These senescent cells are common among those with age-related chronic disease, such as those suffering from excessive arterial plaque or Alzheimer's. By reducing the toxin output of these senescent cells, there is a possibility metformin could help to reduce the effects of aging. The drug also increases AMP kinase, an enzyme that tends to decline as you grow older. It may help to decrease mTOR, a protein that is responsible for cellular growth.

The combination of these effects makes Metformin a potential treatment to reduce the effects of aging. An anti-aging study was just started using metformin in 3,000 seniors between the ages of 65 and 79 across 14 U.S. aging centers.

Increase Fat-Burning among HIV Positive People

People living from HIV often suffer from lipodystrophy, a combination of insulin resistance and fat redistribution. This means that HIV can lead to metabolic disturbances that further impair the health of the infected.

In a study posted in the Journal of the American Medical Association, patients who received Metformin for 3 months not only showed between insulin control, but their weight and blood pressure decreased as well. They also lost belly fat, but without an increase in liver transaminase or lactate levels. Even a low dose of metformin can help to improve cardiovascular health, reduce metabolic disturbances, and increase fat burning among HIV-infected patients. However, another study did not show any effects of Metformin on visceral fat, so the jury is still out.

Metformin plus exercise helps reduce artery calcium build-up more than exercise alone or HIV+ controls with metabolic syndrome.

A study done by Dr Fitch and team found that after one year on their assigned intervention, participants who received metformin showed significantly less progression of coronary artery calcification. CAC scores fell by 4 points in the metformin/exercise arm, rose by 1 point in the metformin-only arm, rose by 19 in the exercise-only arm and rose by 43 in the no-intervention arm. People taking metformin also had a significantly smaller increase in calcified plaque volume and significantly improved insulin resistance scores.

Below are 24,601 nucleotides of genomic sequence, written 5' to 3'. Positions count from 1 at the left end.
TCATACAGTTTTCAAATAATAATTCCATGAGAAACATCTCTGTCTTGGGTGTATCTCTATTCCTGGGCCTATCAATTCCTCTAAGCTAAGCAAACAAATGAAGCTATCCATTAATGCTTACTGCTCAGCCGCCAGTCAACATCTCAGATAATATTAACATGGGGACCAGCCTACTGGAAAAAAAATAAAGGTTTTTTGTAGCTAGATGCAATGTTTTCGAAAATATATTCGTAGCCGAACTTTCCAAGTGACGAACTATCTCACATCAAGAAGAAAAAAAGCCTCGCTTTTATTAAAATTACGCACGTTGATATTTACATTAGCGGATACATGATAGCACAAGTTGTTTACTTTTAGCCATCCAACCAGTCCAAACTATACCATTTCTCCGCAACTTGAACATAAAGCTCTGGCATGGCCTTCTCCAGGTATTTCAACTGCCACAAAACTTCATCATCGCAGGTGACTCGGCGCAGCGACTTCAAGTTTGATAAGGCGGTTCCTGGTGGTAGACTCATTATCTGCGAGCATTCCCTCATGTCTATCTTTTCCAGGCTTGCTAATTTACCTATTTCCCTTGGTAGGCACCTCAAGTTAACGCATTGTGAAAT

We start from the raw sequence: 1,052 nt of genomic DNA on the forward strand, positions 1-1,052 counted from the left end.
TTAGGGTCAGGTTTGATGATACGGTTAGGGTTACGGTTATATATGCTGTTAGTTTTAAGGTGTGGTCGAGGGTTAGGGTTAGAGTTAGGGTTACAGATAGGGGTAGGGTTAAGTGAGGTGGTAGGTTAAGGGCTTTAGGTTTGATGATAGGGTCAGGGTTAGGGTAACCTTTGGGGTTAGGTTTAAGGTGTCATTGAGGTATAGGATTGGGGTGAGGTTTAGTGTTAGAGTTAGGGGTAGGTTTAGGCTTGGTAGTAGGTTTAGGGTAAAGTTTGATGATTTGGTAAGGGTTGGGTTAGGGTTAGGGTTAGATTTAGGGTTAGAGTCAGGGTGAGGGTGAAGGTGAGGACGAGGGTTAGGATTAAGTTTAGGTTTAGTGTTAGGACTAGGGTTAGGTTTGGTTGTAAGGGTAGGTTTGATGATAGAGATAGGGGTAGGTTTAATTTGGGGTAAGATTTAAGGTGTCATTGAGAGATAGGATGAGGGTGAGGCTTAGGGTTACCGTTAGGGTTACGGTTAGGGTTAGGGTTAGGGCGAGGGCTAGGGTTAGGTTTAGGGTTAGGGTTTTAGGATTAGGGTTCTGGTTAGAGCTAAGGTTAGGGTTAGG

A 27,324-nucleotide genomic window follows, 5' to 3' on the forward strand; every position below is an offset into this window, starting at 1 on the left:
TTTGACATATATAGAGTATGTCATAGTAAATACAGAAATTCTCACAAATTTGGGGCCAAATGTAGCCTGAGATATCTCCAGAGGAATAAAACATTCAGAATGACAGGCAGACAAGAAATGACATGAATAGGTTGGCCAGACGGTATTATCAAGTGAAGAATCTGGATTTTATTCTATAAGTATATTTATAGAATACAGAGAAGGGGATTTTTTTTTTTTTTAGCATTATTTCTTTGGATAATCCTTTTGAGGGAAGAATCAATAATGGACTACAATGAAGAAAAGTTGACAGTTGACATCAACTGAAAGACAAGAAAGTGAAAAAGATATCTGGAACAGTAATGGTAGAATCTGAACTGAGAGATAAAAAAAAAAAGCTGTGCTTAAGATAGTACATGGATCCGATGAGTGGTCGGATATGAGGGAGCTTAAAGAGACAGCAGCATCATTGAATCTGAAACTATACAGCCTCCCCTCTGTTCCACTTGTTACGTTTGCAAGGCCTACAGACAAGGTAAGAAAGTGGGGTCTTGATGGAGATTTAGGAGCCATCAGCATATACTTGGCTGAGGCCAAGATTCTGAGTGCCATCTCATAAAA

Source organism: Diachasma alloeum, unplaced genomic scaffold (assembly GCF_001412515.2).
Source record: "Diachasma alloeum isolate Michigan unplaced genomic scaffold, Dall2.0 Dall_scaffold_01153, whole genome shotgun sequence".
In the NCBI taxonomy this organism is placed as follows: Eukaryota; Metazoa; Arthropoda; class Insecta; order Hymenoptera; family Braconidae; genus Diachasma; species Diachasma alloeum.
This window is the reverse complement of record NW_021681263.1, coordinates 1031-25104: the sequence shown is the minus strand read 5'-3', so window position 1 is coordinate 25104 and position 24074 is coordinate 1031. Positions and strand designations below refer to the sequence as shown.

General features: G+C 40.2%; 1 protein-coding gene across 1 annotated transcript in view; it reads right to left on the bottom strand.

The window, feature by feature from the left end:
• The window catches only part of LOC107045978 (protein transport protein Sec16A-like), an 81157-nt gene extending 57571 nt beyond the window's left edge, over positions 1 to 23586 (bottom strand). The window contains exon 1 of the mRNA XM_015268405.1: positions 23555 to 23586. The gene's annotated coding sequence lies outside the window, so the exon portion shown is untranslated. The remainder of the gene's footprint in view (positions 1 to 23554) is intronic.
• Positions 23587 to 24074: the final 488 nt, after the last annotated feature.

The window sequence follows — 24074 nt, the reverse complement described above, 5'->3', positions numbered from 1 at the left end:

Metformin reduces T-cell exhaustion in HIV+ people on ARVs

A recent study published by Dr Cecilia Shikuma and her team from the University of Hawaii found some interesting results on the effects of metformin on the immune system of HIV+ people on HIV medications.

Current scientific literature suggests that Metformin, an oral hypoglycemic agent used for diabetes, may have additional, previously unrecognized therapeutic effects against age-related conditions including anti-inflammatory properties.

The study, done in 12 older HIV+ patients, suggests the unexpected benefit of Metformin in potentially improving antiviral T cell function or impacting the persistence of CD4 T cell viral reservoirs. They concluded that Metformin may have value as an adjunctive therapy to ART in chronic HIV infection.

I have to warn that Metformin can decrease B vitamin absorption and also lean body mass (LBM) since it seems to decrease IGF-1, a marker that has been linked to improved LBM. So it is important to supplement with a good B-100 formula and exercise to minimize the loss of LBM.

Another fact to consider when using Metformin is its potential interaction with dolutegravir (Tivicay, also part of Triumeq). In patients taking dolutegravir who are starting metformin, it is recommended to begin with low metformin dose and titrate up carefully. Recommended dose limit of metformin 1000 mg daily. If patient is already on metformin and initiating dolutegravir, it is recommended to monitor glucose, hemoglobin a1c, and metformin adverse effects and adjust dose as necessary.

My experience:

I started taking Metformin (500 mg twice per day with meals) three months ago to see if it could reduce my waist circumference. My glucose was normal, so I was not taking it to decrease it. I started losing weight within 3 weeks without changing my diet. The most surprising thing was that my bloating and IBS symptoms disappeared. I lost 0.5 inch of belly and my bowel movements normalized.My glucose remained the same (I did not have hypoglycemic episodes)

I would love to see a study using Metformin and Egrifta (tesamorelin, a growth hormone releasing agent that increases IGF-1 and that is approved for treating increased belly fat in HIV). Will this combination be synergistic in burning visceral fat while protecting LBM? Who knows!

For references and more information about Metformin: here

As you can see, Metformin is an interesting drug and a lot more research has to be done in HIV. However, many doctors will not prescribe it to people with normal glucose blood levels.

In health,